Child support, in legal terms, is a topic of family law that determines the payment parents must make for the financial security of a child, usually after a divorce or separation. Florida uses what is called an income shares model, or a system that holds that a child should receive the same level of income that he or she would have received if the two parents lived together.
There are strict procedures that parents must follow when arranging the specifics of child support. An obligor or obligee must pay child maintenance directly. An obligor is typically a non-custodial parent, and an obligee can be a parent, caregiver or the state. The Office of Child Support Enforcement oversees the federal child support enforcement program, and each state is responsible for determining its own child support guidelines.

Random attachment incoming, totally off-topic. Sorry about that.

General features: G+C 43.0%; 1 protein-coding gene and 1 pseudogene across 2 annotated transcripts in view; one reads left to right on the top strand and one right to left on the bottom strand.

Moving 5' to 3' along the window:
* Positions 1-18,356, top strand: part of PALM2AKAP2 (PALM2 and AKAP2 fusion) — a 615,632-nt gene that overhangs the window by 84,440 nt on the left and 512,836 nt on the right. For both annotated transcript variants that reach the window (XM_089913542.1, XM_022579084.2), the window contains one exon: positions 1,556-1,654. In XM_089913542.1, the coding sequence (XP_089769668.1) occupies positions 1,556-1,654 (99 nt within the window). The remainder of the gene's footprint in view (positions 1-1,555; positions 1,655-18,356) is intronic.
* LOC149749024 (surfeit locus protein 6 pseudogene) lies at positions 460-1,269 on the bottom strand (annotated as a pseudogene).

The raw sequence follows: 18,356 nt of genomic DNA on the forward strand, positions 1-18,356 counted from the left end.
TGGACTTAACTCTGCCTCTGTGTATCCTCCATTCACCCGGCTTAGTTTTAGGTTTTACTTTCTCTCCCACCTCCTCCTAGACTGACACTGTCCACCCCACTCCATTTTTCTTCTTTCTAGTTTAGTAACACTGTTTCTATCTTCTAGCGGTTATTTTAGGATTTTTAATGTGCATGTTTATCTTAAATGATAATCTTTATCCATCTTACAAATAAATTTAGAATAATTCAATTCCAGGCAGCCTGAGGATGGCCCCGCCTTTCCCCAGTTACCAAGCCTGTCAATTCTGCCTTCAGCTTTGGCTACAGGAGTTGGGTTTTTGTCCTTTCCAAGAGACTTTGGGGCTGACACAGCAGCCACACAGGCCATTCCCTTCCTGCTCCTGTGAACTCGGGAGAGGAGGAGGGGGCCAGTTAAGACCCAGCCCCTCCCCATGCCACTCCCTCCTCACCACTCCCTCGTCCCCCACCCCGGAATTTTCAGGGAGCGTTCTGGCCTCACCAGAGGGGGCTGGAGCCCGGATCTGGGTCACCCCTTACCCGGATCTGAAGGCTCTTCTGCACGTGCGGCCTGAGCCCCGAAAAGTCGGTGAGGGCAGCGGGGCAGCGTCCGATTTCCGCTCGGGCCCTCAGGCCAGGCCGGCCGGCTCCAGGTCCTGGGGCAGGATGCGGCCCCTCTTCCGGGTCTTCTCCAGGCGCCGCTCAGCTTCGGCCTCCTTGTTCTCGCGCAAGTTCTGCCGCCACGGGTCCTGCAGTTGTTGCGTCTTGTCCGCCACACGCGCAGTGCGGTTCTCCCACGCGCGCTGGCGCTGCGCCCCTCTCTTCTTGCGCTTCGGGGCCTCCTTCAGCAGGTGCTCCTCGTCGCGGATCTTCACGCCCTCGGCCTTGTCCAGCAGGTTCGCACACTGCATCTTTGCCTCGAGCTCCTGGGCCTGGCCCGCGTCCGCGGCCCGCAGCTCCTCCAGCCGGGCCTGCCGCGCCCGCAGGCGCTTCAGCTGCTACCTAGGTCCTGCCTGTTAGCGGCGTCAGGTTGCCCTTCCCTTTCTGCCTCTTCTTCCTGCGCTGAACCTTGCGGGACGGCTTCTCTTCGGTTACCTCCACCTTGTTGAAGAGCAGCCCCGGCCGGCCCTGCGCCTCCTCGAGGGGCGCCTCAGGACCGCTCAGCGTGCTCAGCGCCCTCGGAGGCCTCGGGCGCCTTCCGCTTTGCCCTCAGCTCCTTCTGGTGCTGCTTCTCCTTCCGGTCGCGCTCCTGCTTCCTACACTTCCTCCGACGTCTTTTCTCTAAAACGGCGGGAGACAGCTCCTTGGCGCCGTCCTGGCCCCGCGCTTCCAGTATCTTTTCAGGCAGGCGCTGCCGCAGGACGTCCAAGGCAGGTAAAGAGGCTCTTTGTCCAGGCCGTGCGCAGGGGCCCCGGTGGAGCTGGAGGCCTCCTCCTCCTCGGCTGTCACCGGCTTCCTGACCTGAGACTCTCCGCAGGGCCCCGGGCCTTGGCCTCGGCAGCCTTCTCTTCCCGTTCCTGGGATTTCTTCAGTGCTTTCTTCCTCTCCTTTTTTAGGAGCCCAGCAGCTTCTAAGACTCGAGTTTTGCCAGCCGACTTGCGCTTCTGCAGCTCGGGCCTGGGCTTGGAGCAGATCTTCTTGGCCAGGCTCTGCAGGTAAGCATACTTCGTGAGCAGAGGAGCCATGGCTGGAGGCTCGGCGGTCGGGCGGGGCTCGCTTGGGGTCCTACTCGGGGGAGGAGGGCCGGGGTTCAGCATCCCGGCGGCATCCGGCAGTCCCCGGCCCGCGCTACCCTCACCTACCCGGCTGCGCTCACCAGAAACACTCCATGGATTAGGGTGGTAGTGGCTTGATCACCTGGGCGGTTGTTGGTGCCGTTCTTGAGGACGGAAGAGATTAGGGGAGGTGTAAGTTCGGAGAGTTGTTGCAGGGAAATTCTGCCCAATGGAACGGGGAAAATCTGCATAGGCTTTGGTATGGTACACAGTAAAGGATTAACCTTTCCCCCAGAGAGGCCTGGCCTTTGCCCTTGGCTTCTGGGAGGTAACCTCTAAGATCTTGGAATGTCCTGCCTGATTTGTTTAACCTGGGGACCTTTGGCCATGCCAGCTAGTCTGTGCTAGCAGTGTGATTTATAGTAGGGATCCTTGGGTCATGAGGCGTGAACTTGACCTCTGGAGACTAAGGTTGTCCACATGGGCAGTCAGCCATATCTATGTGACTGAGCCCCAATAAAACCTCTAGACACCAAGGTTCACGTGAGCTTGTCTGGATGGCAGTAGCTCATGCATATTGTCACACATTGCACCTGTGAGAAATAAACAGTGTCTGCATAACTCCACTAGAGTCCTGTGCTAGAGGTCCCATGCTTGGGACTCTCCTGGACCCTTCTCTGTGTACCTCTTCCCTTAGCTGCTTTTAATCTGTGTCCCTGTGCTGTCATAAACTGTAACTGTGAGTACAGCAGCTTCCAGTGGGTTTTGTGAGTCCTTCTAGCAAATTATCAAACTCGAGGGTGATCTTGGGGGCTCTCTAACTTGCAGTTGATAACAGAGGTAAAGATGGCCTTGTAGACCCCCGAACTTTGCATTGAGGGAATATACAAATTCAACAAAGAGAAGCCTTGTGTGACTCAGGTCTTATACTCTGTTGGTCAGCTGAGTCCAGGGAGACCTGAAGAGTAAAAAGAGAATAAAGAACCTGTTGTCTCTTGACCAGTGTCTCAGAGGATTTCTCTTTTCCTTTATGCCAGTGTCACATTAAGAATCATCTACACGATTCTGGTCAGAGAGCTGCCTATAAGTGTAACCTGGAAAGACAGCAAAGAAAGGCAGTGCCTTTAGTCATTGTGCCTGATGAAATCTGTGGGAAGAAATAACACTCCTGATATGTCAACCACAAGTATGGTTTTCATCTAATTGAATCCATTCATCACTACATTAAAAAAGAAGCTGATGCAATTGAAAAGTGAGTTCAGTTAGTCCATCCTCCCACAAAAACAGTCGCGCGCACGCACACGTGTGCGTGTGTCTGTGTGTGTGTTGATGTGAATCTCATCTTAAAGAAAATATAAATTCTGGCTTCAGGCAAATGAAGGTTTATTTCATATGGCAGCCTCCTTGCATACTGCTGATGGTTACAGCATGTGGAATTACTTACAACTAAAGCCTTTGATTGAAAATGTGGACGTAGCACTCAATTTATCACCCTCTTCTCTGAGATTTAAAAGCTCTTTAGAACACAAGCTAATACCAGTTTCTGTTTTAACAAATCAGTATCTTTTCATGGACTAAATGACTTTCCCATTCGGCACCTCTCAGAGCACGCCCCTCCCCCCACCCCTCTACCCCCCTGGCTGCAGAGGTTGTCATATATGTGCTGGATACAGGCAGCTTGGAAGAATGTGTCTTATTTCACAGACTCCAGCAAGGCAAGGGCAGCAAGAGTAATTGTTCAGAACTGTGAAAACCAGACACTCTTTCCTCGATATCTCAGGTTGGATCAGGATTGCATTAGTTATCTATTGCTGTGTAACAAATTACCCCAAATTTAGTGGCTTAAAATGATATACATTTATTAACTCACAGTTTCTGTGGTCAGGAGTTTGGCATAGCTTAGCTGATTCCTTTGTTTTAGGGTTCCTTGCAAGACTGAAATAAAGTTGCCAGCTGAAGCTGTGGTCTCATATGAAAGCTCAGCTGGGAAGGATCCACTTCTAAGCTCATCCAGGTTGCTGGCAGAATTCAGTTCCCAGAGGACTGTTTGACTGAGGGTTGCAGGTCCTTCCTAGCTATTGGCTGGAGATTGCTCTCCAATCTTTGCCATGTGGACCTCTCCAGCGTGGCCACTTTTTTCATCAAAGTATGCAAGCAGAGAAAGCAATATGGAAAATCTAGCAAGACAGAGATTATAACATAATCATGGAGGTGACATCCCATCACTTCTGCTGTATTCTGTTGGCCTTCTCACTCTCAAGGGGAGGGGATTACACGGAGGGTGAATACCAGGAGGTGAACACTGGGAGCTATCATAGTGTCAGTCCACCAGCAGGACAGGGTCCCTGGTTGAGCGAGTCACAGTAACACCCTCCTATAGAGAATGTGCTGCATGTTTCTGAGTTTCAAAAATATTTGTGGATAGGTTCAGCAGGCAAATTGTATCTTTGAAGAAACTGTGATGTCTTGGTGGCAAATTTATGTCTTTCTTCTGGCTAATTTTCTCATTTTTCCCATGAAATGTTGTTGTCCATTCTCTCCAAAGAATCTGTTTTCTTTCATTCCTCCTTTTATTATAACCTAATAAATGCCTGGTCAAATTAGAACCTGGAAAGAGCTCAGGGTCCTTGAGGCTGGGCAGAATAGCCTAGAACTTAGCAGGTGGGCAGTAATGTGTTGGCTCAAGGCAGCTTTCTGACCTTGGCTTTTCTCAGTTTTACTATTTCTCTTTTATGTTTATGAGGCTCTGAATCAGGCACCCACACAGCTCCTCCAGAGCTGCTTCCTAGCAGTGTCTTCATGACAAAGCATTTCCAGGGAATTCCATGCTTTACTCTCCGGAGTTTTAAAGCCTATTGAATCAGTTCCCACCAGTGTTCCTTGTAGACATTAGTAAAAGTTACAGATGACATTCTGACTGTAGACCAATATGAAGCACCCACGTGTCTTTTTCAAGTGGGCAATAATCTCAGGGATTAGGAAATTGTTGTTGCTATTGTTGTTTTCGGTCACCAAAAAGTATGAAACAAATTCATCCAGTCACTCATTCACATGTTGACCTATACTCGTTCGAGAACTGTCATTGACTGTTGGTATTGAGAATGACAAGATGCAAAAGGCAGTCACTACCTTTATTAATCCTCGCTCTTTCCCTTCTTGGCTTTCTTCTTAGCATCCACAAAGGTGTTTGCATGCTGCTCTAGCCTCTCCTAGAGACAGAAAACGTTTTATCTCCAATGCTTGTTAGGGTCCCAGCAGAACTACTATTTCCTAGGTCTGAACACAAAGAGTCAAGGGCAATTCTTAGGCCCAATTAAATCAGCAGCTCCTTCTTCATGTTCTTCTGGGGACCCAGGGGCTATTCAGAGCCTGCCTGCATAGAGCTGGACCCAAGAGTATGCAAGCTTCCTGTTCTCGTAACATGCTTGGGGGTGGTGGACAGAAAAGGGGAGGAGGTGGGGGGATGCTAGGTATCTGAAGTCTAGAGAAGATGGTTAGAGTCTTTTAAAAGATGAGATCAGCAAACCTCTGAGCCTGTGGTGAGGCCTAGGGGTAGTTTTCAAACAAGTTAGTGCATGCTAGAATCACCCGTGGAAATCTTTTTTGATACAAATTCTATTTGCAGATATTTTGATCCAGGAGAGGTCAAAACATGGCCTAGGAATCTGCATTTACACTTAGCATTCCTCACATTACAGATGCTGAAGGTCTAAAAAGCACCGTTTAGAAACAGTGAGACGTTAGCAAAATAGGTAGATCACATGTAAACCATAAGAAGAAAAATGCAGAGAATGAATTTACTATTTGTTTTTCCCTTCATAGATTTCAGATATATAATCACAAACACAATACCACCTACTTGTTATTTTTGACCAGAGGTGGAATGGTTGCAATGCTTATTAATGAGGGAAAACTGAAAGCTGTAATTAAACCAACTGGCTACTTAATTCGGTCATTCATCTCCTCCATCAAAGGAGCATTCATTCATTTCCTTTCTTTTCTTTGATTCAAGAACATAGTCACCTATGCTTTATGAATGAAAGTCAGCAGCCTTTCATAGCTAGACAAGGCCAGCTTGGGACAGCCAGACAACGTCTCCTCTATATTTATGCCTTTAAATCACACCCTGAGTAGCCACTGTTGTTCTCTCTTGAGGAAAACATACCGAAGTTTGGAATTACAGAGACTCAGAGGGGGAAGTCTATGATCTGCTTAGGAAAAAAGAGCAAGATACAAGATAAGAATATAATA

The Florida Department of Revenue offers an accessible guidelines sheet to further explain the state's child support system. The FDR uses an administrative support procedure to establish a support order. The order takes place through the following steps:
- The Department of Revenue notifies parents that the procedure has begun their case.
- Parents review the notice and supply information within 20 days.
- The DOR calculates the amount of monthly support owed.
- The DOR mails both parents a support order.
- Parents may contact the DOR with questions.
- A final administrative support order is issued.
The National Conference of State Legislatures also provides information on child support in Florida. The NCSL offers services to legislative and staff working to improve state policies affecting children and their families. In addition, the NCSL lists extended child support information, stating that services offered in child support programs include the locating of custodial parents, establishing paternity and collecting support payments, among other services provided by each state.